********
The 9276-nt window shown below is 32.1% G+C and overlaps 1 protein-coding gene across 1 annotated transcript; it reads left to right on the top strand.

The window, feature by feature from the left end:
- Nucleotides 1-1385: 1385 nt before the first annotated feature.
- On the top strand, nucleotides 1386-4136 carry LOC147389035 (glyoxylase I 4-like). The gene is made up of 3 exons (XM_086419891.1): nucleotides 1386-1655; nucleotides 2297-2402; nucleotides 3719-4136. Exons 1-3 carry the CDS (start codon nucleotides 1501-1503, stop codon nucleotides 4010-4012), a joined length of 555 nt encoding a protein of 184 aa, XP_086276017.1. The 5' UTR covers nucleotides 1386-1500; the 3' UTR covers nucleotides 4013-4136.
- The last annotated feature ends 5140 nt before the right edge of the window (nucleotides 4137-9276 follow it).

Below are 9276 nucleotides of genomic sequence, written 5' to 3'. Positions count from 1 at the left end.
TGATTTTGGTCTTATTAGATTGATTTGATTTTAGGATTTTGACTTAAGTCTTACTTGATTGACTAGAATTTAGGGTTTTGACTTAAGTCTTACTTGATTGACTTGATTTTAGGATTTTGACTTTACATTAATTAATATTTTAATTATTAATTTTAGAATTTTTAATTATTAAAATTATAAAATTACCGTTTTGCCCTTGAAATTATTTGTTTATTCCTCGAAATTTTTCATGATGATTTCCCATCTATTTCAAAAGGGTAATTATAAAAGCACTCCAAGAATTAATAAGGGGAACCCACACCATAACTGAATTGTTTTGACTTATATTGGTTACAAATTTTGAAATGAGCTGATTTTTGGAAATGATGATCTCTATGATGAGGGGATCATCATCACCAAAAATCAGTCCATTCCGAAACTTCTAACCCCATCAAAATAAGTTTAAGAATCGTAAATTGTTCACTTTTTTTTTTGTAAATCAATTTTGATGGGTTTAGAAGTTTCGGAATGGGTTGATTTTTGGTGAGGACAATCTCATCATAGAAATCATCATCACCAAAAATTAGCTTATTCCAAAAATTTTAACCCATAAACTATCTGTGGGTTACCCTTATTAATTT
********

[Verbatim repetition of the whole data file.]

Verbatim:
The 9276-nt window shown below is 32.1% G+C and overlaps 1 protein-coding gene across 1 annotated transcript; it reads left to right on the top strand.

The window, feature by feature from the left end:
- Nucleotides 1-1385: 1385 nt before the first annotated feature.
- On the top strand, nucleotides 1386-4136 carry LOC147389035 (glyoxylase I 4-like). The gene is made up of 3 exons (XM_086419891.1): nucleotides 1386-1655; nucleotides 2297-2402; nucleotides 3719-4136. Exons 1-3 carry the CDS (start codon nucleotides 1501-1503, stop codon nucleotides 4010-4012), a joined length of 555 nt encoding a protein of 184 aa, XP_086276017.1. The 5' UTR covers nucleotides 1386-1500; the 3' UTR covers nucleotides 4013-4136.
- The last annotated feature ends 5140 nt before the right edge of the window (nucleotides 4137-9276 follow it).

Below are 9276 nucleotides of genomic sequence, written 5' to 3'. Positions count from 1 at the left end.
TGATTTTGGTCTTATTAGATTGATTTGATTTTAGGATTTTGACTTAAGTCTTACTTGATTGACTAGAATTTAGGGTTTTGACTTAAGTCTTACTTGATTGACTTGATTTTAGGATTTTGACTTTACATTAATTAATATTTTAATTATTAATTTTAGAATTTTTAATTATTAAAATTATAAAATTACCGTTTTGCCCTTGAAATTATTTGTTTATTCCTCGAAATTTTTCATGATGATTTCCCATCTATTTCAAAAGGGTAATTATAAAAGCACTCCAAGAATTAATAAGGGGAACCCACACCATAACTGAATTGTTTTGACTTATATTGGTTACAAATTTTGAAATGAGCTGATTTTTGGAAATGATGATCTCTATGATGAGGGGATCATCATCACCAAAAATCAGTCCATTCCGAAACTTCTAACCCCATCAAAATAAGTTTAAGAATCGTAAATTGTTCACTTTTTTTTTTGTAAATCAATTTTGATGGGTTTAGAAGTTTCGGAATGGGTTGATTTTTGGTGAGGACAATCTCATCATAGAAATCATCATCACCAAAAATTAGCTTATTCCAAAAATTTTAACCCATAAACTATCTGTGGGTTACCCTTATTAATTT